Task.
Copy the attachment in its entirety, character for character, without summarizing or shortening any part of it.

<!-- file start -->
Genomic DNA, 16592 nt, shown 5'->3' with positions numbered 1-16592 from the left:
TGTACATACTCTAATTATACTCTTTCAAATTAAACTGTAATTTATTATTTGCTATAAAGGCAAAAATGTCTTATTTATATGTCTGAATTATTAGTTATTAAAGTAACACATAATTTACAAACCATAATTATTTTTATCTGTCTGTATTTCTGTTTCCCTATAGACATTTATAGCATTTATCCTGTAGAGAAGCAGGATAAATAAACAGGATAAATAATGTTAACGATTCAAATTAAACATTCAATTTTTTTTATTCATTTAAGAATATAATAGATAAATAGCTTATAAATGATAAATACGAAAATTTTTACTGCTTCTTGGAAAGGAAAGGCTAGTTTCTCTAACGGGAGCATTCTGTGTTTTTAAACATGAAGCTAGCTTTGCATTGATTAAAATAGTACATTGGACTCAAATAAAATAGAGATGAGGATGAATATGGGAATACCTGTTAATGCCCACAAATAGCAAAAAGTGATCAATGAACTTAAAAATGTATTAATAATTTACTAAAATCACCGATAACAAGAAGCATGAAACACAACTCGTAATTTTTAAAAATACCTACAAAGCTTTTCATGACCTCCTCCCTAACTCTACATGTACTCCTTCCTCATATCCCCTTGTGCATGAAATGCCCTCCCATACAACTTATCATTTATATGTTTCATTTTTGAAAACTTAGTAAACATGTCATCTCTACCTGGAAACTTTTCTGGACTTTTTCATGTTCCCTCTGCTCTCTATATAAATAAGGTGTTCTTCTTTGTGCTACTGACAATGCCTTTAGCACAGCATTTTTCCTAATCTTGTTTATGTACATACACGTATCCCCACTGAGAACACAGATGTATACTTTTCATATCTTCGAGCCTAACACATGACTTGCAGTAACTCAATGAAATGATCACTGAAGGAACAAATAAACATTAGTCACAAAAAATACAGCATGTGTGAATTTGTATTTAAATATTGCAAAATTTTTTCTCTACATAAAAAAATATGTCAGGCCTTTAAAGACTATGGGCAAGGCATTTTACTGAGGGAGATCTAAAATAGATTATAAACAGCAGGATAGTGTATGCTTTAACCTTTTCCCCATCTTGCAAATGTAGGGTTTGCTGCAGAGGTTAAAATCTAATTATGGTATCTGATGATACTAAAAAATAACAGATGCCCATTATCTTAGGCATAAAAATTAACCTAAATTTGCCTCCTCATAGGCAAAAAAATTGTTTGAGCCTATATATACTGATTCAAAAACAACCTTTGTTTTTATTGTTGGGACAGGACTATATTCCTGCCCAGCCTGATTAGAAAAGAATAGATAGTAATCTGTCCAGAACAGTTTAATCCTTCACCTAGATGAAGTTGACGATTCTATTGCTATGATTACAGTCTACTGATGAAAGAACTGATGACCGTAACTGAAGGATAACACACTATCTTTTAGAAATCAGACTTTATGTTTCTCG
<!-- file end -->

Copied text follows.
Genomic DNA, 16592 nt, shown 5'->3' with positions numbered 1-16592 from the left:
TGTACATACTCTAATTATACTCTTTCAAATTAAACTGTAATTTATTATTTGCTATAAAGGCAAAAATGTCTTATTTATATGTCTGAATTATTAGTTATTAAAGTAACACATAATTTACAAACCATAATTATTTTTATCTGTCTGTATTTCTGTTTCCCTATAGACATTTATAGCATTTATCCTGTAGAGAAGCAGGATAAATAAACAGGATAAATAATGTTAACGATTCAAATTAAACATTCAATTTTTTTTATTCATTTAAGAATATAATAGATAAATAGCTTATAAATGATAAATACGAAAATTTTTACTGCTTCTTGGAAAGGAAAGGCTAGTTTCTCTAACGGGAGCATTCTGTGTTTTTAAACATGAAGCTAGCTTTGCATTGATTAAAATAGTACATTGGACTCAAATAAAATAGAGATGAGGATGAATATGGGAATACCTGTTAATGCCCACAAATAGCAAAAAGTGATCAATGAACTTAAAAATGTATTAATAATTTACTAAAATCACCGATAACAAGAAGCATGAAACACAACTCGTAATTTTTAAAAATACCTACAAAGCTTTTCATGACCTCCTCCCTAACTCTACATGTACTCCTTCCTCATATCCCCTTGTGCATGAAATGCCCTCCCATACAACTTATCATTTATATGTTTCATTTTTGAAAACTTAGTAAACATGTCATCTCTACCTGGAAACTTTTCTGGACTTTTTCATGTTCCCTCTGCTCTCTATATAAATAAGGTGTTCTTCTTTGTGCTACTGACAATGCCTTTAGCACAGCATTTTTCCTAATCTTGTTTATGTACATACACGTATCCCCACTGAGAACACAGATGTATACTTTTCATATCTTCGAGCCTAACACATGACTTGCAGTAACTCAATGAAATGATCACTGAAGGAACAAATAAACATTAGTCACAAAAAATACAGCATGTGTGAATTTGTATTTAAATATTGCAAAATTTTTTCTCTACATAAAAAAATATGTCAGGCCTTTAAAGACTATGGGCAAGGCATTTTACTGAGGGAGATCTAAAATAGATTATAAACAGCAGGATAGTGTATGCTTTAACCTTTTCCCCATCTTGCAAATGTAGGGTTTGCTGCAGAGGTTAAAATCTAATTATGGTATCTGATGATACTAAAAAATAACAGATGCCCATTATCTTAGGCATAAAAATTAACCTAAATTTGCCTCCTCATAGGCAAAAAAATTGTTTGAGCCTATATATACTGATTCAAAAACAACCTTTGTTTTTATTGTTGGGACAGGACTATATTCCTGCCCAGCCTGATTAGAAAAGAATAGATAGTAATCTGTCCAGAACAGTTTAATCCTTCACCTAGATGAAGTTGACGATTCTATTGCTATGATTACAGTCTACTGATGAAAGAACTGATGACCGTAACTGAAGGATAACACACTATCTTTTAGAAATCAGACTTTATGTTTCTCG